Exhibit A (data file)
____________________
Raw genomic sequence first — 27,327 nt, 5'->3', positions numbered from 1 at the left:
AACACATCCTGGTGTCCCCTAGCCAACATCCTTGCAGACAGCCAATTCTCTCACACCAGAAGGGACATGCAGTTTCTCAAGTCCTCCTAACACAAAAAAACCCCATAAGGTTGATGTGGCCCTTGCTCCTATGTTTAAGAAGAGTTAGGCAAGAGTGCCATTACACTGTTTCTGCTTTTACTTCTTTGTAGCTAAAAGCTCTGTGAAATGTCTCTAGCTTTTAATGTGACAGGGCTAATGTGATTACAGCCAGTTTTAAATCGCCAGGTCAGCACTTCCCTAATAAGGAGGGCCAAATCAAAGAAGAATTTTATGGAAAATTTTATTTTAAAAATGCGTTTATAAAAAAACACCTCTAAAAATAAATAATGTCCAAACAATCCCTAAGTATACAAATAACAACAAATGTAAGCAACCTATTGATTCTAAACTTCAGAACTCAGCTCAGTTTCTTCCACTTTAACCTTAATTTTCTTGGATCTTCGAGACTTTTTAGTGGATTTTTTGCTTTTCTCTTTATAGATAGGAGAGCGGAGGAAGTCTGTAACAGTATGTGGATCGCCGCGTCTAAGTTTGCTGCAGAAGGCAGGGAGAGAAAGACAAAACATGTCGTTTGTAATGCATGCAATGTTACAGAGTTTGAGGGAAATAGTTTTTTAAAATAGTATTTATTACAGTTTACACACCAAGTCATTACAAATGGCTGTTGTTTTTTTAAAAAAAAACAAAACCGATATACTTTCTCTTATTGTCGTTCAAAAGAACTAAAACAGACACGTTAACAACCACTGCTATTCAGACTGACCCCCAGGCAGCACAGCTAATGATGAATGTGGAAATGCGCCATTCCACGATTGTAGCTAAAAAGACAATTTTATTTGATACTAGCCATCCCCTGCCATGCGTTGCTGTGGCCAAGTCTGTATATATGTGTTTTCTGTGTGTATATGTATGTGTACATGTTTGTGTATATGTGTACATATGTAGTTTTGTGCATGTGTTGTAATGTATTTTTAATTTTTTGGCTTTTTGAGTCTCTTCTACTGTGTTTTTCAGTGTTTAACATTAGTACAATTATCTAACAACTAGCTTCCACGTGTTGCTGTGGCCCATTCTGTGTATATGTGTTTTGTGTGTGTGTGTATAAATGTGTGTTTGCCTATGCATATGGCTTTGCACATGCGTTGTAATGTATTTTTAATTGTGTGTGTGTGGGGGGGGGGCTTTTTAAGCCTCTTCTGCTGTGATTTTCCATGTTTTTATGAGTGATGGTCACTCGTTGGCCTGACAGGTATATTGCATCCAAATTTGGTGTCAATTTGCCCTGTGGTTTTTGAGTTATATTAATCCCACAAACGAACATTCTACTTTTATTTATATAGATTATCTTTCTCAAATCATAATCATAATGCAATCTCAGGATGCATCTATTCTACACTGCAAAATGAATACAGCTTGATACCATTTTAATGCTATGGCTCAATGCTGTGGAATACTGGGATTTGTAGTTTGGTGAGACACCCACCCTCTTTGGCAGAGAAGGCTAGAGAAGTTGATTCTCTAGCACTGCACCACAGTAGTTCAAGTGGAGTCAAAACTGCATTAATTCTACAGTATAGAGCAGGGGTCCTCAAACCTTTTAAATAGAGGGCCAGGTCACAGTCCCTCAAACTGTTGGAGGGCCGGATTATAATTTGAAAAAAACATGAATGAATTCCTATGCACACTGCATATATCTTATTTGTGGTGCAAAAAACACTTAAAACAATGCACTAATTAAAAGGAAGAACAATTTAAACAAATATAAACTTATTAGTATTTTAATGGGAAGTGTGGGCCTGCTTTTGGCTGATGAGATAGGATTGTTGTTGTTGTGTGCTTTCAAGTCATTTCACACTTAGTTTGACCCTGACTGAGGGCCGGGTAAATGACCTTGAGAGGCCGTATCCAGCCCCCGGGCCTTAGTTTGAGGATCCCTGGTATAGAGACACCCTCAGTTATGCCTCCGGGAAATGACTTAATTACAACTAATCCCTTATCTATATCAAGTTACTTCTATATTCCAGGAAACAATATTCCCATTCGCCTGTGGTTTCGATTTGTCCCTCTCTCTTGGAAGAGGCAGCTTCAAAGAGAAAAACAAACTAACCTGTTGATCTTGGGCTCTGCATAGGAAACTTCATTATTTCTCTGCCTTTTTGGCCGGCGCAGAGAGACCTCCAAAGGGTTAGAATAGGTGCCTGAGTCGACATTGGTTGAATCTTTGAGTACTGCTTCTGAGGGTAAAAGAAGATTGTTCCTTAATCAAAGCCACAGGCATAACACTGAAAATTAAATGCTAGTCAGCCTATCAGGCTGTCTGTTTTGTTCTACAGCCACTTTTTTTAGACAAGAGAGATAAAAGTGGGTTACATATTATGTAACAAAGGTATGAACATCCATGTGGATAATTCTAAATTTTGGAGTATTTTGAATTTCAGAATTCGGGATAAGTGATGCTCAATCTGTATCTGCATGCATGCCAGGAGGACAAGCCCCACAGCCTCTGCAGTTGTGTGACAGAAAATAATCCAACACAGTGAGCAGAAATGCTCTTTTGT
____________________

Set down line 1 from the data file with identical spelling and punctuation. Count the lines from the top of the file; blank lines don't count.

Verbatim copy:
Raw genomic sequence first — 27,327 nt, 5'->3', positions numbered from 1 at the left: